Head of Department
London South Bank University

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Munir Morad is a Professor of Environmental Planning at London South Bank University. He did Geography. A junior lectureship in a smallish college in Wales confirmed his twin passions of teaching and research.

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£52,000
average salary
The UK average salary is £28,758
37
average weekly hours
There are 37.5 hours in the average working week
54%  male  46%  female 
The UK workforce is 47% female and 53% male

Future employment

Description

Higher education teaching professionals deliver lectures and teach students to at least first degree level, undertake research and write journal articles and books in their chosen field of study.

Qualifications

Entry will require a good honours first degree plus a higher degree or an equivalent professional qualification. For vocational subjects, practical experience and additional qualifications may also be required.

Tasks

  • Prepares, delivers and directs lectures, seminars and tutorials;
  • Prepares, administers and marks examinations, essays and other assignments;
  • Advises students on academic matters and encourages independent research;
  • Provides pastoral care or guidance to students;
  • Participates in decision making processes regarding curricula, budgetary, departmental and other matters;
  • Directs the work of postgraduate students;
  • Undertakes research, writes articles and books and attends conferences and other meetings.
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Head offices, etc 724
Architectural & related 504
Arts & entertainment 469
Office admin. 462
Other personal service 384
Employment status

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Professor Munir Morad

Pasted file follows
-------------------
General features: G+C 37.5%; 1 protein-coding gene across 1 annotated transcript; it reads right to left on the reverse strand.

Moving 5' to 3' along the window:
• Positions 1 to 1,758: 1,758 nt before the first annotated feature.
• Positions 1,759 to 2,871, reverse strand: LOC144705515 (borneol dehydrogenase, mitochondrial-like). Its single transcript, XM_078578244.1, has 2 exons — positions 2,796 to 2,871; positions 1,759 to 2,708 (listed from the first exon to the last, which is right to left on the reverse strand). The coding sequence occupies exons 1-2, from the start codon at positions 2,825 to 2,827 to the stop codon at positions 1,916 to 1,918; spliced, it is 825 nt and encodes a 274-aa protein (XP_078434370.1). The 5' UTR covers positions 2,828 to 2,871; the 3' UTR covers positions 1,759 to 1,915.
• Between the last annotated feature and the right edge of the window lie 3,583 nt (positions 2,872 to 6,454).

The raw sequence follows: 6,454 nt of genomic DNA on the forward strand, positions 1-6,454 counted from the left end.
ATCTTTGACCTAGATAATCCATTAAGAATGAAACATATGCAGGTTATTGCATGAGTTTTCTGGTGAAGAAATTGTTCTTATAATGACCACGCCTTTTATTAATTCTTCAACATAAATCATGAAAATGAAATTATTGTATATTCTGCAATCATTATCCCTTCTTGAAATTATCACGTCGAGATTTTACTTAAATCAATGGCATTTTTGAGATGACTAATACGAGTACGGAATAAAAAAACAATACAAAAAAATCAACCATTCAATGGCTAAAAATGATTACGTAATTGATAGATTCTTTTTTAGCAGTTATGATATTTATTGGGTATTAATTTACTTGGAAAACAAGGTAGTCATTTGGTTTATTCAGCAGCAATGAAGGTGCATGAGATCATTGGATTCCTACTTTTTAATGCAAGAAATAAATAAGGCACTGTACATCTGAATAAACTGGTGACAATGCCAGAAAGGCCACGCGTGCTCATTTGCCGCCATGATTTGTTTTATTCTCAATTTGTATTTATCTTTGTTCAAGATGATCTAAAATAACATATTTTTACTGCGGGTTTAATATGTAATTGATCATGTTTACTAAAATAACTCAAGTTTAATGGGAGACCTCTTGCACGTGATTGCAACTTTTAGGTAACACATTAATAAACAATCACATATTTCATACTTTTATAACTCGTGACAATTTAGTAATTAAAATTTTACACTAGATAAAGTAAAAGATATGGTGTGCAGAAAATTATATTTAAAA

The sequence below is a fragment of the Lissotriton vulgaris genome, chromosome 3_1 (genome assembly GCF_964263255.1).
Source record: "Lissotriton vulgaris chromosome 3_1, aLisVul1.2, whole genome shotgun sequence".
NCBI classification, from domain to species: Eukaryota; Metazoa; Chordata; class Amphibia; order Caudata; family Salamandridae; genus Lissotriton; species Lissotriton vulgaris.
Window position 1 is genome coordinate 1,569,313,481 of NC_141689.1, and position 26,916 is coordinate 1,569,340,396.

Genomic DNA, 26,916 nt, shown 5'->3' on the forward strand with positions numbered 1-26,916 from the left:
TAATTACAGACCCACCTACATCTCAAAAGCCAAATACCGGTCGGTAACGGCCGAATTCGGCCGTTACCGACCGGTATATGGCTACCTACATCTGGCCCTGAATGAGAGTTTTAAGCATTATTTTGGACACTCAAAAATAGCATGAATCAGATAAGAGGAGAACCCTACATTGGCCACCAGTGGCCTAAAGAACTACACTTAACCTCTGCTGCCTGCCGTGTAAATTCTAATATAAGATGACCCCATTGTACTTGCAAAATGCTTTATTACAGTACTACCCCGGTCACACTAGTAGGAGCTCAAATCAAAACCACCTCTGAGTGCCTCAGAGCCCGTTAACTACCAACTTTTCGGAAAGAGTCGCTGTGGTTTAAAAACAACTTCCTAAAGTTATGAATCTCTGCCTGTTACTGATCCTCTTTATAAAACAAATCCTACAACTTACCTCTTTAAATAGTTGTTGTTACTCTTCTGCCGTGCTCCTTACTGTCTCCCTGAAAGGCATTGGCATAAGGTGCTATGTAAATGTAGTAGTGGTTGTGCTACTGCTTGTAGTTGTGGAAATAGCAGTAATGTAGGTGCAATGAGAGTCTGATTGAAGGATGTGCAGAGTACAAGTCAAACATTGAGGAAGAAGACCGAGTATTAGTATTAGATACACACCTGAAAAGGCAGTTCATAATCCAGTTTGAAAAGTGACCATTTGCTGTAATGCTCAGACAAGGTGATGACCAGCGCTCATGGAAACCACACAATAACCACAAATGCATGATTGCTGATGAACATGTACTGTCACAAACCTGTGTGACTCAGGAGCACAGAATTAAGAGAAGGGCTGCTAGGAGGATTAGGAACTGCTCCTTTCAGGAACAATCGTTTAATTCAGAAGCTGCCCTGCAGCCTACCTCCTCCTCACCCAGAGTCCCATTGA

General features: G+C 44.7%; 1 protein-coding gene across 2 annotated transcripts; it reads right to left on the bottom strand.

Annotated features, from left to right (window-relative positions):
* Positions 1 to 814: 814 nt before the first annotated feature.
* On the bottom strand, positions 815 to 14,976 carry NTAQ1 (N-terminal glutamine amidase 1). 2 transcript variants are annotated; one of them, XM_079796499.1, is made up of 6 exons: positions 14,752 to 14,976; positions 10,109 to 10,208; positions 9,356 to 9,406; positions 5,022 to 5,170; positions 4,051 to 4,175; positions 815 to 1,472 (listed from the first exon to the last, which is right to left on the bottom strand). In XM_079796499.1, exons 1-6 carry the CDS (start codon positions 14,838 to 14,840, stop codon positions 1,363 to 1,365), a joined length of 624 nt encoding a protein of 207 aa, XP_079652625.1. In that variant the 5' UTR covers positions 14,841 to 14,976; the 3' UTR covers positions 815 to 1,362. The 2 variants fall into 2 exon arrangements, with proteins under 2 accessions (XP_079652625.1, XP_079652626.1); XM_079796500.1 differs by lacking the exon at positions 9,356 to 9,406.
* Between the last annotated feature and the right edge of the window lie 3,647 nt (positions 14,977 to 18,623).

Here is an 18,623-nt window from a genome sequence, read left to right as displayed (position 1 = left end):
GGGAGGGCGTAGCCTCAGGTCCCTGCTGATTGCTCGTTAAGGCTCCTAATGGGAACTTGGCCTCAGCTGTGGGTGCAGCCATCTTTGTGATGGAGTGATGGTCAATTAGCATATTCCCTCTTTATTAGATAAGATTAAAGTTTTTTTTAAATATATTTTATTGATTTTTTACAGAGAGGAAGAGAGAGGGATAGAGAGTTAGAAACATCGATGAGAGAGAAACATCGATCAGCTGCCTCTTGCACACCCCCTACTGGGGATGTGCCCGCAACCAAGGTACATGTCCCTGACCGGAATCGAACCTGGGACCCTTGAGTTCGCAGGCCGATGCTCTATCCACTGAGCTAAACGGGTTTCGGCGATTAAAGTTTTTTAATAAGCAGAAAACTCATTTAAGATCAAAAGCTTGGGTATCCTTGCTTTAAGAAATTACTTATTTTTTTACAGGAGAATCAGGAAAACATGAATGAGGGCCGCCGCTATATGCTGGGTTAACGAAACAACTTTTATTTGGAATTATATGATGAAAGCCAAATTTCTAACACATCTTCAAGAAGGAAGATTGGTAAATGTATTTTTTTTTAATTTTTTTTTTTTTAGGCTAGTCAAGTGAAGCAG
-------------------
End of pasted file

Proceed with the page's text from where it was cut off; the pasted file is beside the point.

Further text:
Munir Morad My name is Munir Morad. I am a professor of environmental planning at London South Bank University. I’m also the head of department of urban environment and leisure studies. As head of department, I manage the department’s affairs in terms of its resources, as well as student affairs, and staff development and so on. As a professor of environmental planning, I research that particular field and I’m expected to provide leadership. The reason I got involved in this is a desire to be involved in an area where there is hopefully some tangible consequences that could come out of that research agenda. I would like to think that as a child I was a perfectly normal child, mischievous at times, and that is the reason I brought with me this memento which is… reminds me of Toady in Wind in the Willows because I like to think that at least in my imagination some aspects of Toady’s character and adventures were close to the way I felt about the world. I grew up in the Middle East, and it was a… We lived in various parts of the Middle East as a family. There were some challenges that went with that upbringing. I probably did not go to the same school two years in succession, so it gives you an indication about how it panned out, my education. I was ambivalent as to what I wanted to do. I was never quite certain, but I do recall thinking of becoming a teacher, and I suppose that’s what I am now. I do recall thinking of becoming an actor, and took some interest in drama, but then I didn’t pursue it any further. I do recall the first time that one particular teacher thought and mentioned to me that I was much more able than I probably thought. It’s interesting once you get that sort of encouragement it does inspire you. It does spur you on. I do remember very well for the first time thinking that probably I ought to do a little bit more, to work a little bit harder, and I ought to look at possibilities about what I can do with my career. I studied geography. That was an area that I am very interested in. I noticed, much to my surprise, that my daughter has also opted to do geography at university. I don’t ever recall encouraging her to do this. I did what probably my parents did. They never asked me to consider becoming this profession, a member of this profession, or aspire to become this, but they always expect me to do well for myself, and that is exactly what I told my daughter, I hope. When I completed by PhD in London, I wasn’t entirely sure what I wanted to do, and an opportunity came up to take up a junior lectureship in a smallish college in Wales called Trinity College in Carmarthen. That opportunity was a turning point for me. Until that point, I wasn’t entirely certain what I wanted to do, but I think it provided me with confirmation that probably teaching and research were the two passions. You will not always achieve the exact objective, but something will come up, and it will be just as rewarding and just as fulfilling if you do not give up. I always maintain that, and it has served me very well, and I’m very grateful for that.  

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